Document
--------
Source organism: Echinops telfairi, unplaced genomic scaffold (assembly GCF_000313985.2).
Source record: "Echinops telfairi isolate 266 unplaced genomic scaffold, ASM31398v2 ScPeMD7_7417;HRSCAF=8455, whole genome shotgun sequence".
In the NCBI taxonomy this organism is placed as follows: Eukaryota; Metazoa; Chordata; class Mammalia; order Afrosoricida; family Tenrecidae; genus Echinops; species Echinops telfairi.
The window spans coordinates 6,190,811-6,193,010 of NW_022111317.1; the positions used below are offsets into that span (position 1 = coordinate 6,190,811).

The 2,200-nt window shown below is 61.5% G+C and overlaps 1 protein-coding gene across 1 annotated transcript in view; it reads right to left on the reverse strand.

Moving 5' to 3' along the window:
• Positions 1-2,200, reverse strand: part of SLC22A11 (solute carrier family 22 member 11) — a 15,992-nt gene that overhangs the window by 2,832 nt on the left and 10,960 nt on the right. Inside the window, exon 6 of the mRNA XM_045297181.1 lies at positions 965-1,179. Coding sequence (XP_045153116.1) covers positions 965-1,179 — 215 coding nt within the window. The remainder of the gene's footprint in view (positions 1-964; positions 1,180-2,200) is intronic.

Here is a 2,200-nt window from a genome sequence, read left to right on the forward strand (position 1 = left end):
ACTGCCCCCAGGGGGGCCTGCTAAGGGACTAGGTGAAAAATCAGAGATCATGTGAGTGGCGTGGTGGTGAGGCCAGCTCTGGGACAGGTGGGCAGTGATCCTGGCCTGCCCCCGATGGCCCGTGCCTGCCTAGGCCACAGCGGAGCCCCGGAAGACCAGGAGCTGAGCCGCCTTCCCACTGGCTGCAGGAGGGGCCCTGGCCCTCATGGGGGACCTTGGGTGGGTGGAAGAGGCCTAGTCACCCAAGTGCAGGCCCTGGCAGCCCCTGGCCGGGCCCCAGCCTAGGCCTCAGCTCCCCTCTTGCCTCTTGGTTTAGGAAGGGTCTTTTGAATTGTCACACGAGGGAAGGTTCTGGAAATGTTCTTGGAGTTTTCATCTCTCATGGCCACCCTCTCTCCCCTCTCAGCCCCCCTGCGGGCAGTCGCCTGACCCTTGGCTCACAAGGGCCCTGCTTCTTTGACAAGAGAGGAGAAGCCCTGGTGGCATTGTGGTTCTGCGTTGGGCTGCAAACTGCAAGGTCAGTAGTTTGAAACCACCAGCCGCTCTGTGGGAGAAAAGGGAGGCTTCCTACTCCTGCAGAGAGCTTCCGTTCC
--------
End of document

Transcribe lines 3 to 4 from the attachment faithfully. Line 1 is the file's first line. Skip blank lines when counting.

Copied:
In the NCBI taxonomy this organism is placed as follows: Eukaryota; Metazoa; Chordata; class Mammalia; order Afrosoricida; family Tenrecidae; genus Echinops; species Echinops telfairi.
The window spans coordinates 6,190,811-6,193,010 of NW_022111317.1; the positions used below are offsets into that span (position 1 = coordinate 6,190,811).